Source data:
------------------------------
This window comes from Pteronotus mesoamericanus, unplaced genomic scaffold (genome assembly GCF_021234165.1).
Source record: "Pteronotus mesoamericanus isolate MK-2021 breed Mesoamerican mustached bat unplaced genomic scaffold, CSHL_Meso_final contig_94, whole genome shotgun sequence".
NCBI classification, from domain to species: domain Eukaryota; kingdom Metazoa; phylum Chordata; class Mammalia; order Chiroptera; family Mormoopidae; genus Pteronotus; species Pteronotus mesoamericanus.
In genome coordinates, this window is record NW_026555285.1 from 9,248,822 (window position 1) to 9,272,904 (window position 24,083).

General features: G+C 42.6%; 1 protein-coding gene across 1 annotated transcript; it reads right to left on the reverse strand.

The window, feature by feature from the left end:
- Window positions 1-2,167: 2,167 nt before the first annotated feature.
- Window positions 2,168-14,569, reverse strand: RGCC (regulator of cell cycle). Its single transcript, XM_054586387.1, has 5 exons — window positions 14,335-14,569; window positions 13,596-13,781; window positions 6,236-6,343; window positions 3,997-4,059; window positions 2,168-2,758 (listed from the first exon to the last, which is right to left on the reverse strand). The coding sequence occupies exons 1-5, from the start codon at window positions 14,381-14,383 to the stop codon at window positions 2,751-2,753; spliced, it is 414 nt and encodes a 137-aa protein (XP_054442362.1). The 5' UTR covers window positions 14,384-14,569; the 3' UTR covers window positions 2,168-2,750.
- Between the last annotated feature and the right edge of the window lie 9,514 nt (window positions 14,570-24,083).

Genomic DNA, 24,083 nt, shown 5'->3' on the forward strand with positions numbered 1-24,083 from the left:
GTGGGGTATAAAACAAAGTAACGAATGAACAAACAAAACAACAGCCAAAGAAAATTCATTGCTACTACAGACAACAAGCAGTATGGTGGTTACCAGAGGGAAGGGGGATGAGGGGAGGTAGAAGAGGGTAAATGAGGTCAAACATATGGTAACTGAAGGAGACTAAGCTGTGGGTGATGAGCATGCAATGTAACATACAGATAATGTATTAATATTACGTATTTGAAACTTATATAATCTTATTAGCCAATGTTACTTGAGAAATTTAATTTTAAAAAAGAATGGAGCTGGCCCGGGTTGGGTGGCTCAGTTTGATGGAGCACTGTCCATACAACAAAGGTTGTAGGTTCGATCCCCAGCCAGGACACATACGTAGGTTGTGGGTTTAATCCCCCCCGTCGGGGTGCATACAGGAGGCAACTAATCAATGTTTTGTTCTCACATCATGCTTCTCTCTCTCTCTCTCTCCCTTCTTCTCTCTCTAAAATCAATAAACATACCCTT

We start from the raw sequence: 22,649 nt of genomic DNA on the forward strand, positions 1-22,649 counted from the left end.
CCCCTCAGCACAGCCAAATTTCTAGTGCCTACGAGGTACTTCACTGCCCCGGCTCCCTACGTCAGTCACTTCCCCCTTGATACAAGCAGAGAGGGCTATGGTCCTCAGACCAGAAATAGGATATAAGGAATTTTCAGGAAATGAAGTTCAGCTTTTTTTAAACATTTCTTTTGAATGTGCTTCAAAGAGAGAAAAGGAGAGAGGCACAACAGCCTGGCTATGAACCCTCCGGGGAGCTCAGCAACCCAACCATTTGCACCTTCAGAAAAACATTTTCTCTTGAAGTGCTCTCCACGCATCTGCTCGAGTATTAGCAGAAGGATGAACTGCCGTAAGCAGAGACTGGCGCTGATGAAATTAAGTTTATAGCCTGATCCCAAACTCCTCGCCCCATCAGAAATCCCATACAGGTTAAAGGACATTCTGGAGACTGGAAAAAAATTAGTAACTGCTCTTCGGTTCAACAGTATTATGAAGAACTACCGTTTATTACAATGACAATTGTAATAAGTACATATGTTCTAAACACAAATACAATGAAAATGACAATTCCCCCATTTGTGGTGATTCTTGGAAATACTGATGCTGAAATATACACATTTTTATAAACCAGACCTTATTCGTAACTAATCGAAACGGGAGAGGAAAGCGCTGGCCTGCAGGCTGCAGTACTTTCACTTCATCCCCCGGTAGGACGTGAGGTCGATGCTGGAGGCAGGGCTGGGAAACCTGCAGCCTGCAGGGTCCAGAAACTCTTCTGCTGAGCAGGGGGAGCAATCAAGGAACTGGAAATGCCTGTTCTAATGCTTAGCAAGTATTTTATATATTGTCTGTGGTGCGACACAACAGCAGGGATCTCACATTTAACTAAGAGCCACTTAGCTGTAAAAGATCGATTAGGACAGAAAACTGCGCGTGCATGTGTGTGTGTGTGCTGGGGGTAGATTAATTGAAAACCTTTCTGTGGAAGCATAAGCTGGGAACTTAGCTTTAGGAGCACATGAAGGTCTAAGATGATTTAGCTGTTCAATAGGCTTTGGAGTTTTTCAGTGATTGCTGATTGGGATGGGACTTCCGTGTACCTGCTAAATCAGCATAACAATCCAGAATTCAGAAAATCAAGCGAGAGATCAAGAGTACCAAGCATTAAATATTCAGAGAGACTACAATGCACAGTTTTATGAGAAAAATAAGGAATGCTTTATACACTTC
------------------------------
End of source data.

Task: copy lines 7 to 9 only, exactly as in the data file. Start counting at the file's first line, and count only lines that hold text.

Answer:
- Window positions 1-2,167: 2,167 nt before the first annotated feature.
- Window positions 2,168-14,569, reverse strand: RGCC (regulator of cell cycle). Its single transcript, XM_054586387.1, has 5 exons — window positions 14,335-14,569; window positions 13,596-13,781; window positions 6,236-6,343; window positions 3,997-4,059; window positions 2,168-2,758 (listed from the first exon to the last, which is right to left on the reverse strand). The coding sequence occupies exons 1-5, from the start codon at window positions 14,381-14,383 to the stop codon at window positions 2,751-2,753; spliced, it is 414 nt and encodes a 137-aa protein (XP_054442362.1). The 5' UTR covers window positions 14,384-14,569; the 3' UTR covers window positions 2,168-2,750.
- Between the last annotated feature and the right edge of the window lie 9,514 nt (window positions 14,570-24,083).